- 1. Personal performance review
- 1.1. 1. Which term describes the past year of tournament outcomes the best? Break even,...
- 1.2. 2. What was your best tournament of the year and why?
- 1.3. 3. What was your worst tournament of the year and why?
- 1.4. 4. What do you consider to be your most important achievements of the past year and...
- 1.5. 5. What elements of tournament play do you find most difficult?
- 1.6. 6. What elements of ball reaction and technology do you find most difficult?
- 1.7. 7. How adaptable and flexible are you; can you match up?
- 1.8. 8. Do you have false hope in my equipment?
- 1.9. 9. What are some reasonable goals you can set for yourself in the next six months?
- 1.10. 10. Are you going to seek training from qualified instructors or keep trying to get...
- 2. After tournament recap
- 2.1. 1. Was your physical game up to the task?
- 2.2. 2. Do you feel that you played the condition the best way?
- 2.3. 3. Were you able to identify the best breakpoint for the condition?
- 2.4. 4. How many bad shots per game did you make?
- 2.5. 5. Was there a pattern to the bad shots?
- 2.6. 6. How well did you match up to the condition?
- 2.7. 7. Did you make the right ball choices?
- 2.8. 8. Did you make adjustments fast enough and do you feel you made the right adjustments?
- 2.9. 9. Were you able to read your ball reaction in detail?
- 2.10. 10. If you didn’t win, what were you missing?
- 3. Conclusion
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It’s six o’clock on a Saturday night. A bowler sits in a chair with his forehead resting in the palms of his hands looking down at his well worn bowling shoes, wondering what went wrong. He had forced himself to roll out of bed way too early for a Saturday morning, and driven 100 miles to bowl a six-game sweeper, only to miss the cut…again.
He just can’t understand it. He purchased two of the newest cannon balls on the market for his arsenal and had them laid out by one of the gurus in the industry. He thought surely these new weapons would have made the difference; that the magic layouts would get him inside the cut number this time. He was planning on bringing home a nice check.
His mind quickly turns to the amount of money spent on entry fees, side pots, and new equipment. Truth be known, it is money he really can’t afford to be throwing away. Now for the long drive home.
If this scenario sounds all too familiar, it may be time to venture into some personal evaluation. Many of you may have worked for businesses that required periodic performance reviews by the boss or even require self-written personal evaluations.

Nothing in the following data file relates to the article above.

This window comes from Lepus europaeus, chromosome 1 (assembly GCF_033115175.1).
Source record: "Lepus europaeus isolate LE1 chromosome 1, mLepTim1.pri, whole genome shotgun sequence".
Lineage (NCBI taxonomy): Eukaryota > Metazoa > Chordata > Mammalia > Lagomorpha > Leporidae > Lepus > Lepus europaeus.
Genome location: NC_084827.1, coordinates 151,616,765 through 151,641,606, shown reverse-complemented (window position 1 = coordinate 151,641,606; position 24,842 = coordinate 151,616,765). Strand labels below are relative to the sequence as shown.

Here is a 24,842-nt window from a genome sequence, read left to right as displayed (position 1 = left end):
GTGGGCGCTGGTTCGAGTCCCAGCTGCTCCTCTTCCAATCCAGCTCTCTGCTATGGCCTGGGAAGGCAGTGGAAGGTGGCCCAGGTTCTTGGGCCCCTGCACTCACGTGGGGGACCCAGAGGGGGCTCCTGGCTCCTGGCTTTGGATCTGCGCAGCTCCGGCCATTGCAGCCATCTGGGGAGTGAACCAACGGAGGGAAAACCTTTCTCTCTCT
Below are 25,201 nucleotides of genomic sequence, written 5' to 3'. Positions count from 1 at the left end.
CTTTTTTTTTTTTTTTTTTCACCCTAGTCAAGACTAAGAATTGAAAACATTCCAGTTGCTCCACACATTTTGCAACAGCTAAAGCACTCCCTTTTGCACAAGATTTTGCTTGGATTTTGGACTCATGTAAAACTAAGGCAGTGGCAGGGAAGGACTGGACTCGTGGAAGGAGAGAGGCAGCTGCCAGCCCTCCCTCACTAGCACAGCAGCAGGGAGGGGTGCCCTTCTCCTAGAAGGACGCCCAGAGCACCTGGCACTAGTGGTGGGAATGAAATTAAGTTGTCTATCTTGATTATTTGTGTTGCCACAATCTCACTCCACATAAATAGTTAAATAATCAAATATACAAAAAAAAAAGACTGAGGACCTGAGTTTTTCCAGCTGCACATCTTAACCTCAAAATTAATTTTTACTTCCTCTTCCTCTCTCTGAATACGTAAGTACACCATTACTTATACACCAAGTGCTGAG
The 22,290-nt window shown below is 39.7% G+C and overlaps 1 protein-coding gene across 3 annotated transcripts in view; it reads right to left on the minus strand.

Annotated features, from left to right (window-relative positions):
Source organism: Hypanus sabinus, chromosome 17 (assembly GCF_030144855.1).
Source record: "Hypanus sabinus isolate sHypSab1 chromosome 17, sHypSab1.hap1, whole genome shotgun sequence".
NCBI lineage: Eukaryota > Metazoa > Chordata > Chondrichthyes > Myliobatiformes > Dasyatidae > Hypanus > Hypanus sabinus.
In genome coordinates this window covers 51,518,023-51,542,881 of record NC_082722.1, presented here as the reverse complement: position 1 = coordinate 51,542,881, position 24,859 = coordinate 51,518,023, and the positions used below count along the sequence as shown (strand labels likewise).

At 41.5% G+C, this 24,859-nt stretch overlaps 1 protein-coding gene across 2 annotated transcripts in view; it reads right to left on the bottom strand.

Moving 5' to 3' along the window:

Very few tournament bowlers actually sit down and write personal evaluations of their performances, but they should. I am talking about a much more in depth analysis of yourself than just keeping track of what pins you left after the first ball and whether or not you made the spare.
An honest personal evaluation is an excellent way to discover your weak points, strong points, knowledge gaps, and performance inadequacies in tournament play. I think all tournament bowlers should look at their bowling as a business, even if they are not trying to make a living at it.
Competition bowlers are making big investments in equipment, entry fees, side pots, and yes, even wear and tear on the family car if you really have the tournament habit. Even youth bowlers spending their parent’s money traveling from tournament to tournament in search of Junior Gold glory are making the investment. The question you must ask yourself is…would you invest in your business in its current state?
Far too many regular participants across the country, heck, even the world nowadays, are making the investments, but aren’t checking the balance sheet to see if they are actually getting somewhere. You may just be in it for the thrill of the competition, but believe me, making cuts, getting checks, and dare I say it, winning, is much more fun.
Just having the overwhelming desire to win won’t cut it either. You must have a set of skills with which to win. Some bowlers actually have a few of the necessary skills to win but they don’t have the complete package and their success is very sporadic with long periods of disappointment.
Personal performance review
Actually filling out a personal performance review will not only shed light on what you need to get better, it will teach you to think in a different way. If you make a habit of writing performance reviews after each tournament, you will start to see patterns develop which can reveal inadequacies you never knew you had.
First, let’s look at some general questions you should ask yourself. Keep in mind that the “why” questions require the most in-depth thought. Never answer the “why” questions with things like, “Because I won” or, “Because I missed the cut”. Why did you win or why did you miss the cut? Those are the answers you are seeking.
The more knowledge you gain about the sport and about yourself the more revealing the answers to the questions will become. You don’t know what you don’t know. As you learn, you will be able to go back and fill in better answers on past evaluations.
Let’s play twenty questions and see if you can get a better picture of where you are and where you need to improve. The first ten questions are just designed to get an overall look at your tournament history and only need to be answered once a year (or every six months if you bowl a lot of tournaments).
The second set of ten questions should be answered after every tournament so, it’s a good idea to take them with you and keep them in your bowling bag.
1. Which term describes the past year of tournament outcomes the best? Break even, profitable, slight losses, bankrupt city
You ask yourself this question to get a grip on reality. If you are performing well and making a profit in your tournament business, great. You only need to figure out how to make more profit from your venture in the future. Don’t ever be ...